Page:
Weddings are, on the face of it, joyous occasions, full of love, laughter and of course that all-important happily every after.
owever they can also bring with them a myriad of etiquette rules, missed deadlines, financial strains and more mishaps that can make or break friendships with childhood pals, close friends, extended family members, work colleagues and well-wishers alike if not handled correctly.
Which is exactly what has happened to one woman who, having felt that she had been 'frozen out' of her work colleague's hen party plans, is now debating whether or not to bow out of the wedding proceeding all together and furthermore, dissolve her relationship with the bride while she's at it.
The woman, who goes by the name 'dizzyfairy' on online forum Mumsnet, said that she had been left feeling 'ostracised and abandoned' when she felt her colleagues turned on her after she was made redundant from work.
The woman said she lost her job after she was 'sold out' by a fellow colleague who, together with another work colleague, abandoned her by ignoring her texts, deleting her from their social media and leaving her by herself in their shared Whatsapp group.
The colleague and the bride-to-be (also a colleague) then appeared to become close, after which the woman said the bride seemed to not want her to attend her hen party.
"I called and text (the bride) as usual until I realised she hadn't initiated contact with me for over six months, it was always me calling her," the woman said.
"Two weeks ago she text to say hi and said I had been very quiet and was I still going to wedding/hen do.
"Initially she said I could stay at hers for the hen do, then retracted it unless I bought an air mattress to sleep on the floor due to volume of others staying - or she said I might be better booking a hotel."
After booking a hotel room, buying a dress, arranging childcare and buying a gift for the bride the woman said she then discovered she had not been booked a place at the hen party.
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"She said the activity was already booked and wouldn't answer when I asked if she could ask if they squeezed me in- activity could involve one participant or 100 participants-really doesn't matter. Plus friend B (colleague the woman claimed 'sold her out' leading to her losing her job) is now suddenly invited to wedding and hen."
The bride told the woman the money for the hen activity had to be paid the week previous, however the woman said she would need to wait until payday to cover the cost of the event.
"Eventually she sent me the contact details to call and ask myself but only after I practically begged."
The woman ended her story by asking if she should now attend the wedding.
"She doesn't want me there does she?" she asked.
"Ghost her or confront her"
"Why on earth would you want to go after this? What an appalling way to treat someone," said one user, who advised her not to attend either occasions.
"I'd go on the hen do and to the wedding and tell everybody loudly that I was suing my old workplace," suggested another, "I would make sure that she was sh****** herself about her job and couldn't relax and enjoy herself for a second. And if it wrecks 'friend' A's day - son much the better, she sounds incredibly two faced."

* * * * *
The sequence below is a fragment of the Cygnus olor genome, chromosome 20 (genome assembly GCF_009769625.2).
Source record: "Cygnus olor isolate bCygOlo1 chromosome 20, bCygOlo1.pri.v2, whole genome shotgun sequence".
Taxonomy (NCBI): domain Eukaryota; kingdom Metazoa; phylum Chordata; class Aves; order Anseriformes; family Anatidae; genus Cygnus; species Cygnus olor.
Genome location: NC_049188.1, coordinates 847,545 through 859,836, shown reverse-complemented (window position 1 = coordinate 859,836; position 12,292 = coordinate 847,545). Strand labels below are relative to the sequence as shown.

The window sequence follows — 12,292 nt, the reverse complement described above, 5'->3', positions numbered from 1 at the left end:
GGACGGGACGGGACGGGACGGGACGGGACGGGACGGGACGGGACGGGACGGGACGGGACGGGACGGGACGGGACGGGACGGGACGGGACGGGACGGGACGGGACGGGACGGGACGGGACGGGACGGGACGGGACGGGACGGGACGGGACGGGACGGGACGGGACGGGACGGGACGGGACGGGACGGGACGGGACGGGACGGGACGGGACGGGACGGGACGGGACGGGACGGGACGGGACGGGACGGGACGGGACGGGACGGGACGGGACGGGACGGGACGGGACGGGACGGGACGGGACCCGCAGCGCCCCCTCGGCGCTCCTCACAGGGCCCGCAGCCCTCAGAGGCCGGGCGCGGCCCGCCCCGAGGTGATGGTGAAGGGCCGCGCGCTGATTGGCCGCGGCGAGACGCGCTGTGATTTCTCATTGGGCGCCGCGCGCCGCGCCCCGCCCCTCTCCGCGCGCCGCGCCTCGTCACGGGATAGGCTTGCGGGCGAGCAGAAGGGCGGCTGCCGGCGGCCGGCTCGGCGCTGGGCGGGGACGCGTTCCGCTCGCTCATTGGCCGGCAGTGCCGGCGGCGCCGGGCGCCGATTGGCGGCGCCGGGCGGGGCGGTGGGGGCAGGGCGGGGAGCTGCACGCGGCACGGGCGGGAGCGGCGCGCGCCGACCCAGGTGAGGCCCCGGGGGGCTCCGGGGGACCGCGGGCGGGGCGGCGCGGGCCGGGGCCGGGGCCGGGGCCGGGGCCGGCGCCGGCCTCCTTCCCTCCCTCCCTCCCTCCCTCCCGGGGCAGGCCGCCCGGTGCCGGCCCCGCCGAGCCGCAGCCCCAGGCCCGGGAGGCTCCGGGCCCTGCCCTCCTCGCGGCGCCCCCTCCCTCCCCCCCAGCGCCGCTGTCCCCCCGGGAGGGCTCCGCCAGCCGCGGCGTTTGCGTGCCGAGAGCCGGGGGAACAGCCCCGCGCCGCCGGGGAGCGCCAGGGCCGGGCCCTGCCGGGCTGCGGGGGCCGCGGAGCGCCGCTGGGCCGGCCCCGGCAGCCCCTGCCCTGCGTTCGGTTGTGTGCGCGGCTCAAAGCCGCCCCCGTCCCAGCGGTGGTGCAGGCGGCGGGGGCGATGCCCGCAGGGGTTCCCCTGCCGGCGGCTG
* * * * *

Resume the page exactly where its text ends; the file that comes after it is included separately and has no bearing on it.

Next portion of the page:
"You have two options. Ghost her or confront her," advised 'andbabymakesthree'.
"There is no friendship to save, ultimately if the bride really wanted you there she would make more of an effort. She has chosen friend B and that is very apparent from her actions.," said DrGrey.
However others saw the situation a different way, suggesting it was as simple as the woman not paying on time, and losing her place on the hen as a result.
"She was late paying," said one user. "She might still have been able to go if she'd made a phonecall herself yet for some reason some people seem determined to feed into the OPs ball of anxiety and agree this must be a big conspiracy against her when actually it's probably just a bit of cross wires and the result of her (messing) up, slightly and mildly annoying her friend."
"In reality there is absolutely zero to suggest that any of this has the slightest bit to do with B but we do know that OP did not pay on time."
Another user pointed out what she saw as a simple misunderstanding. "You'd said you wanted to go but couldn't pay until later, then missed the deadline. Did you ask your friend to sub you until payday, and let her know when this would be? You claim you booked a triple bed room as some sort of peace offering to friend b, did you tell anyone?
"I'm sorry, but you (and a lot of people on here) seem to be making a lot of assumptions into friends perceived behavior which to be honest, there seems NO evidence of."
Others saw it as a failed friendship.
"It would appear that the bride has made her loyalties clear and the OP does not want to see this as she is 'over the moon for her' and 'really values her friendship'. Also if I really wanted someone to come to my hen do, I would just remind them they need to pay, not flounce and book without them."
"These are NOT your friends - just people you worked with. A is not your best friend. You didn't speak for over since months at one time then she had to contact YOU to ask if you were still coming. Why have you bought outfits, gifts and room bookings BUT can't afford the hen deposit?? You knew it was coming up."